“Working within the confines that we were with COVID-19, I was seeing a lot of theater that was simply Zoom squares, people reading lines and it didn’t feel like theater to me,” Williams said. “I found this play, and I kind of fell into an idea that I thought could accommodate a presentation that works within the confines of COVID-19 while still honoring the presentation of theatre, or the expression of theatre.”
Williams said he had the idea to give each student their own stage so that they could perform without a mask because showing those facial expressions are important in theater. Once they were on the stage and took their mask off, Williams said no one else was able to be up there with them. Giving each actor their own stage was a way to keep them safe while also symbolizing what the show was about.
“The play is about kind of the way we compartmentalize trauma, the way we compartmentalize different aspects of ourselves.… Everyone had their own separate space that they were confined in, and at the end we see the character, the main character, leave her designated space and come into a different one represented to make kind of a breaking out of that confinement and stepping forward and moving forward in life,” Williams said.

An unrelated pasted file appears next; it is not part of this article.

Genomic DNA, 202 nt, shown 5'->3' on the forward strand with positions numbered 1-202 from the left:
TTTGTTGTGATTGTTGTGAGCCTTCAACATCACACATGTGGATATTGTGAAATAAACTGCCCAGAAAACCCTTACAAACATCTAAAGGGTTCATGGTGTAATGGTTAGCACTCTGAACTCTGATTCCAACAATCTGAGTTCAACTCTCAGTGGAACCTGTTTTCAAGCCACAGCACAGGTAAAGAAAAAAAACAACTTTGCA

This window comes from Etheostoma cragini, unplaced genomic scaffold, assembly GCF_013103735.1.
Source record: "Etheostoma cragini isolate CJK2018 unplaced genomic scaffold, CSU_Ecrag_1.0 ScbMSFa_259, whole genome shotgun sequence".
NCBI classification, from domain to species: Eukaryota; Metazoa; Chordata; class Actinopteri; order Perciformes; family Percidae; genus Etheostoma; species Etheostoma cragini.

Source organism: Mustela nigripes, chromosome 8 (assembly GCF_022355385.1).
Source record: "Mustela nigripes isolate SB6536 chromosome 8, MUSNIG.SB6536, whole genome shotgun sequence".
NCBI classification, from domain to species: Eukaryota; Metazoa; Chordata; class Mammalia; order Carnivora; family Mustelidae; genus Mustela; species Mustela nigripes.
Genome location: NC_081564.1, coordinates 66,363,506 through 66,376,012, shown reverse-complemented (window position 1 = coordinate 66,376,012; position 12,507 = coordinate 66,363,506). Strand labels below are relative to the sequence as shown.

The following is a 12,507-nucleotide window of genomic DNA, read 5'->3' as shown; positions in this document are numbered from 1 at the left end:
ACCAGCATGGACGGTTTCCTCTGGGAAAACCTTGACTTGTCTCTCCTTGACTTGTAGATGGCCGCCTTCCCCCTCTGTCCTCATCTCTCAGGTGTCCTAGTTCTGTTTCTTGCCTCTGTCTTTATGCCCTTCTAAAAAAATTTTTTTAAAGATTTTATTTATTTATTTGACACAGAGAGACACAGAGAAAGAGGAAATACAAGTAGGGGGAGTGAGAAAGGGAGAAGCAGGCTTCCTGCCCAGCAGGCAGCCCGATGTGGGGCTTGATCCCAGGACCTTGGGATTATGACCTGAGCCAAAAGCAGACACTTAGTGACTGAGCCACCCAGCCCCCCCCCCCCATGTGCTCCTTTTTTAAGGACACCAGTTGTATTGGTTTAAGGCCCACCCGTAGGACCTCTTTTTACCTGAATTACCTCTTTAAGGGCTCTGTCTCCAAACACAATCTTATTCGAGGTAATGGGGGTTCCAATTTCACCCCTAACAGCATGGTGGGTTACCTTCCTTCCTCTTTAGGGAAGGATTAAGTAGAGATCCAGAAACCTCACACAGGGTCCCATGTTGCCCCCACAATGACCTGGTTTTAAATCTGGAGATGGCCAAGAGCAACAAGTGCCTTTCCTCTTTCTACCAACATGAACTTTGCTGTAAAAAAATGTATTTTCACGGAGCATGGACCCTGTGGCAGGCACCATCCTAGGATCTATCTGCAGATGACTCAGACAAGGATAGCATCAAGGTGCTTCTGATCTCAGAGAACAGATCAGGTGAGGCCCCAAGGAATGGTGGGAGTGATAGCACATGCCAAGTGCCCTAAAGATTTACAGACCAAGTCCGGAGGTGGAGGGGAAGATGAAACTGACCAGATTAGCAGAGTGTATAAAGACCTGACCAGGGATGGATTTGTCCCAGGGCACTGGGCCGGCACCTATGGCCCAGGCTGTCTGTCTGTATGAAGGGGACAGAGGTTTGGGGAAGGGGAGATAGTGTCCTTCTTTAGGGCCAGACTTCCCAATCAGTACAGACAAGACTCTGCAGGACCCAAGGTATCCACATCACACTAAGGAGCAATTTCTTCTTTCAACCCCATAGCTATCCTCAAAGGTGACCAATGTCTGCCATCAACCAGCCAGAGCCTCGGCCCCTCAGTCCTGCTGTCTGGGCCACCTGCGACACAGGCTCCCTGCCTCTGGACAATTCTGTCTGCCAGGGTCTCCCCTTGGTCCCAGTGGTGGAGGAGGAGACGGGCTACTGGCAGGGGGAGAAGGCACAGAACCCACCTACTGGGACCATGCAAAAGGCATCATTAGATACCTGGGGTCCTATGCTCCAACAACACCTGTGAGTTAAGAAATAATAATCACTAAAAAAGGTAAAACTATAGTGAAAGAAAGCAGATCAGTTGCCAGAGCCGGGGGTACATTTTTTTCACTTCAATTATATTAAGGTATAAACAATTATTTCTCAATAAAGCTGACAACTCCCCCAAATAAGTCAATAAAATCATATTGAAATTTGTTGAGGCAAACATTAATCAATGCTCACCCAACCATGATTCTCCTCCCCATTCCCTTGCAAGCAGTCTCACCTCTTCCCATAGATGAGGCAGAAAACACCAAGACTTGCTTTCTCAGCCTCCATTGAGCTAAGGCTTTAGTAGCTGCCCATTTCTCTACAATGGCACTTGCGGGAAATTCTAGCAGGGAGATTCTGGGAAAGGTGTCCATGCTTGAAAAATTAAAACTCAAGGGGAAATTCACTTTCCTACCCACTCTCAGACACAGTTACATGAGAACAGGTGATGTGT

Having separate stages was a new challenge for everyone, that they learned how to work with, according to Jeanor. He said that there were many aspects of it that could go wrong with using TVs, microphones and earbuds.
“I don’t think that’s something [having separate stages] that pretty much most other places have dealt with, and we took on that challenge because it was three cameras all having to send to the right TVs and then two cameras broadcasting it … It was without a doubt a challenge … it was like nothing I had ever done before.”
The playwright of “Drowning Ophelia,” Rachel Luann Strayers, was actually able to attend and watch the show, Williams said. He said it was nice to be able to get feedback from the actual playwright of the show because performers don’t often get that.
“She [Strayers] was able to Zoom in and watch the show and really enjoyed the production,” Williams said. [We were] able to garner a lot of good feedback from her; she was even really impressed and pleased by the artistic decisions we made, putting like Refik’s [Dogruyol] character, for instance, in a TV. She really enjoyed the kind of interpretation of that character…. Getting one to one feedback from the playwright was really gratifying.”
Williams said he did not have a lot of directing experience before this play, and that this show was something he was proud of. He said he even met with one of the student counselors to make sure he covered the topics in the show correctly. He said he wanted to make sure this show would speak to the concerns of students.
“What I would like to see are more shows like ‘Drowning Ophelia’ that have an impact outside of just entertainment,” Williams said. “I would love to make sure that the theaters have an impactful statement towards the student community.”